Again I tested for speed (without having added any content and with the same default theme) and the GTmetrix score improved sharply. Performance score was 100% and the score for structure was 98% now. LCP was down to 547 ms from 662 ms when I had tested last time. Follow the link below to check out yourself.


Pingdom score also improved to performance grade A and score 98 with page size 23.4 kb and load time only 407ms (total 6 requests and test region North America- US- San Francisco).


Pingdom test from Europe (UK, London) also gave similar score with a load time of 444 ms and page size 23.4kb.


However, the previous speed tests have been carried out without any content. So, I decided to add some content and added five random Lorem Ipsum posts of around 800 words each. I also changed the wordpress theme on the website to generatepress.

The home page has 5 posts now (no images). There are two active plugins including Yoast and WP fastest cache (caching and gzip enabled). With just these basic settings and some content, I see that there is again some improvement in load times according to the GTMetrix score. LCP was further down to 475 ms with generatepress theme having five 800 words posts. Yes, I forgot to add I am using digital ocean for DNS.


In Pingdom test from US, the load time was only 112 ms and page size has now increased to 37.4 kb and total number of requests are 7. Performance grade has declined slightly with performance score 97 instead of 98 in the previous test.


Another Pingdom test from Europe gave similar score. Performance score is 97 and page load times 453 ms which is quite good.


Pingdom test.

SFTP to your EC2 Instance:

Some small problems related to your instance can be fixed by just rebooting it. If you want to SFTP to your instance and upload content using Cyberduck then create a password for the default user (ec2-user). You can do it with the command:

$ sudo passwd ec2-user 

and make changes to ssh configuration file at /etc/ssh/sshd_config. In this file comment out PasswordAuthentication no and uncomment PasswordAuthentication yes. Then reboot your instance. If you want to create a new SFTP user, you can do it:

$ sudo adduser new-user

Enter a safe password when prompted to and then make the same changes to the ssh configuration file and reboot the instance.

Go back to cyberduck and open a new connection. Enter the credentials and connect. Click allow for SSH key when prompted to. Once the connection is established, go to /var/www/html or your root folder where you can find your wordpress files. You can edit the files from here.

A few last words:

The blog is performing well in terms of speed with just some basic speed tuning. I have added some content without images. If the blog grows in size, you can also try more speed tunings like changing Apache MPM, using Cloudflare or Cloudfront CDN and some type of object caching like Redis to keep your wordpress fast. I will also suggest to use a larger instance for your wordpress installation. I have used only t2.micro but this is not the recommended instance for wordpress. You should go for a larger one like t2 medium or t2 large at least. These instances will not cost much. For a starter blog, you can get a lot for $10 or $20 per month on EC2.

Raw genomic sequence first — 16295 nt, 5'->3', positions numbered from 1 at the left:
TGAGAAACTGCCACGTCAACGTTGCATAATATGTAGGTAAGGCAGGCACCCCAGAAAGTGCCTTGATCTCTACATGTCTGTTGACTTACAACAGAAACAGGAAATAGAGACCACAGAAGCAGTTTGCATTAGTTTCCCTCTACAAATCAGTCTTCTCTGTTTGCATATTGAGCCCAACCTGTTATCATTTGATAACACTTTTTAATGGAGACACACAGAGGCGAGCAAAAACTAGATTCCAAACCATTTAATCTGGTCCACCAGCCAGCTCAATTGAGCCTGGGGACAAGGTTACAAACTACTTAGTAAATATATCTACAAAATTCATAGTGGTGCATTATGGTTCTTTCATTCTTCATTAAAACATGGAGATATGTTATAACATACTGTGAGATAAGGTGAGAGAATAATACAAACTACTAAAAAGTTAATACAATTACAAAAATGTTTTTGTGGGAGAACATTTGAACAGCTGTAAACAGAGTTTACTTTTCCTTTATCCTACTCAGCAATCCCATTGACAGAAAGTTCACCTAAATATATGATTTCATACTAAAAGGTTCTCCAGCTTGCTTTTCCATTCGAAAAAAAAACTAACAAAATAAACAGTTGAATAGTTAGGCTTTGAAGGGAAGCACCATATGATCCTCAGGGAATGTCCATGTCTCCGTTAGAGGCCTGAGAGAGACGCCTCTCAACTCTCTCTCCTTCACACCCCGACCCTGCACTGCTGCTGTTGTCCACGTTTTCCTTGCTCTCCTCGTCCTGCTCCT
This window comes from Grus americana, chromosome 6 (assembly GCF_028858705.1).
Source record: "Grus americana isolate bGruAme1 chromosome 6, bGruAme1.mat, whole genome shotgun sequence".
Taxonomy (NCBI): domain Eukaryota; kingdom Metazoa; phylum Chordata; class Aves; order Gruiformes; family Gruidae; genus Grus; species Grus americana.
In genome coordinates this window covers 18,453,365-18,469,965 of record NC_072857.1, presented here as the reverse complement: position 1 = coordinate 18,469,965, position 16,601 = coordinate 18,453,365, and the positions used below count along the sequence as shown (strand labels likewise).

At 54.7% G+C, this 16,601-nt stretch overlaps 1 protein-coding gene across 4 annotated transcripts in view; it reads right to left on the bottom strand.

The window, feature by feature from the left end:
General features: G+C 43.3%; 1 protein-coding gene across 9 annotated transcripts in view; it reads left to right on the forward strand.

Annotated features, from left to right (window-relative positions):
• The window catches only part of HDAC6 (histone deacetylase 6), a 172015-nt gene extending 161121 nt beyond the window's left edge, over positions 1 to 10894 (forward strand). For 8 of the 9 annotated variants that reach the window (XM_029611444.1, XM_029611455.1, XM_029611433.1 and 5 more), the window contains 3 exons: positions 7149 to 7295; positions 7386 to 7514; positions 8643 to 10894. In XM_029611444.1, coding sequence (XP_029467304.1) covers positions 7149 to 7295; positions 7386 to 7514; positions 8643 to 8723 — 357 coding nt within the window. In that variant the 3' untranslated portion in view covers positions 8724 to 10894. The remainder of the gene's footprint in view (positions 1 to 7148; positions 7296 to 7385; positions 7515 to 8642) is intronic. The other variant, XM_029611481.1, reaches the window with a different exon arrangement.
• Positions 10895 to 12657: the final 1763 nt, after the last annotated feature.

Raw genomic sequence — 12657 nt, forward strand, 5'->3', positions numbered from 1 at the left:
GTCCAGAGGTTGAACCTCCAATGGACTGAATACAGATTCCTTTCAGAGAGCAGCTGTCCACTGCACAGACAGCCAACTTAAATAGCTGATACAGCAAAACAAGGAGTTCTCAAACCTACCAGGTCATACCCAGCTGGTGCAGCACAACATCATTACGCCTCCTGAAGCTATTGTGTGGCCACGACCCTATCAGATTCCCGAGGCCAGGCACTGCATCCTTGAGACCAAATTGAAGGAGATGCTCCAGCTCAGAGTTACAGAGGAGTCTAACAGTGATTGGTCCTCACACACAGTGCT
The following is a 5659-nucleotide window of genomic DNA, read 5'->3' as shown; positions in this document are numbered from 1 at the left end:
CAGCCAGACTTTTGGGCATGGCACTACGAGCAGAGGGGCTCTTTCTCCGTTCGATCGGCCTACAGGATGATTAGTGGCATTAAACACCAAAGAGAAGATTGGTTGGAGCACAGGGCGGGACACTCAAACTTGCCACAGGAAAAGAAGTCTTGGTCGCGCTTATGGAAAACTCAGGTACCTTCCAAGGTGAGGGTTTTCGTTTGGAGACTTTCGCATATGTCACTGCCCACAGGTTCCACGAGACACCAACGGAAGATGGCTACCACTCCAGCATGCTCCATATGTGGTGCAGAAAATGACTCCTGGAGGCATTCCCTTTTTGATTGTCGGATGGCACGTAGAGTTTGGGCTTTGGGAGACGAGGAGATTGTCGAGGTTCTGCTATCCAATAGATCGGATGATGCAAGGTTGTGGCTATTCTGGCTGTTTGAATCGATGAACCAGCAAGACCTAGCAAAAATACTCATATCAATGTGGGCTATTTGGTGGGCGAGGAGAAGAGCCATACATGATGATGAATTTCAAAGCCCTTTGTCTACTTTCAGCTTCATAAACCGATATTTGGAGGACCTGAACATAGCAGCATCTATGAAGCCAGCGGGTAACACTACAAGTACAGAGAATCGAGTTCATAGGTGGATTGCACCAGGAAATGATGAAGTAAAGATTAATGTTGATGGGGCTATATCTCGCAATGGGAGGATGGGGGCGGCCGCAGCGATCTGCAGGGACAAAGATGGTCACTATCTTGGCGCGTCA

My test blog is still loading really fast. You must select a fast theme like Generatepress or Astra for your wordpress blog and do not add too many plugins. Keep only the plugins you need and for themes, apart from your favorite theme, also keep one default wordpress theme and you can delete the rest. AWS EC2 is fast and if you want to have a really fast loading wordpress blog, you must host it on an EC2 instance or another fast VM instance like GCP VM instance or a Digital Ocean droplet. You can see most of the process is straight forward. The wordpress download and extraction only takes 1 to 2 minutes. Apart from wordpress configuration in the wp-config.php file, the core wordpress installation does not take much time.

You can have the database of your choice. Mariadb is faster and lightweight and that’s why I decided to install it on my blog. If you are just starting out, you must use Mariadb if you want a really very fast-loading blog (since speed is a leading concern for wordpress users and a fast database is essential for a fast blog). However, if you are moving your existing blog, install the same database server as you used at your previous host. There is still a lot of scope for speed improvement like increasing the size of your instance, using a reverse proxy, Opcode caching, Redis or Memcached and other speed tweaks like mod pagespeed. You can add NGINX reverse proxy to your Apache installation if you want more security and speed.

Thanks for reading!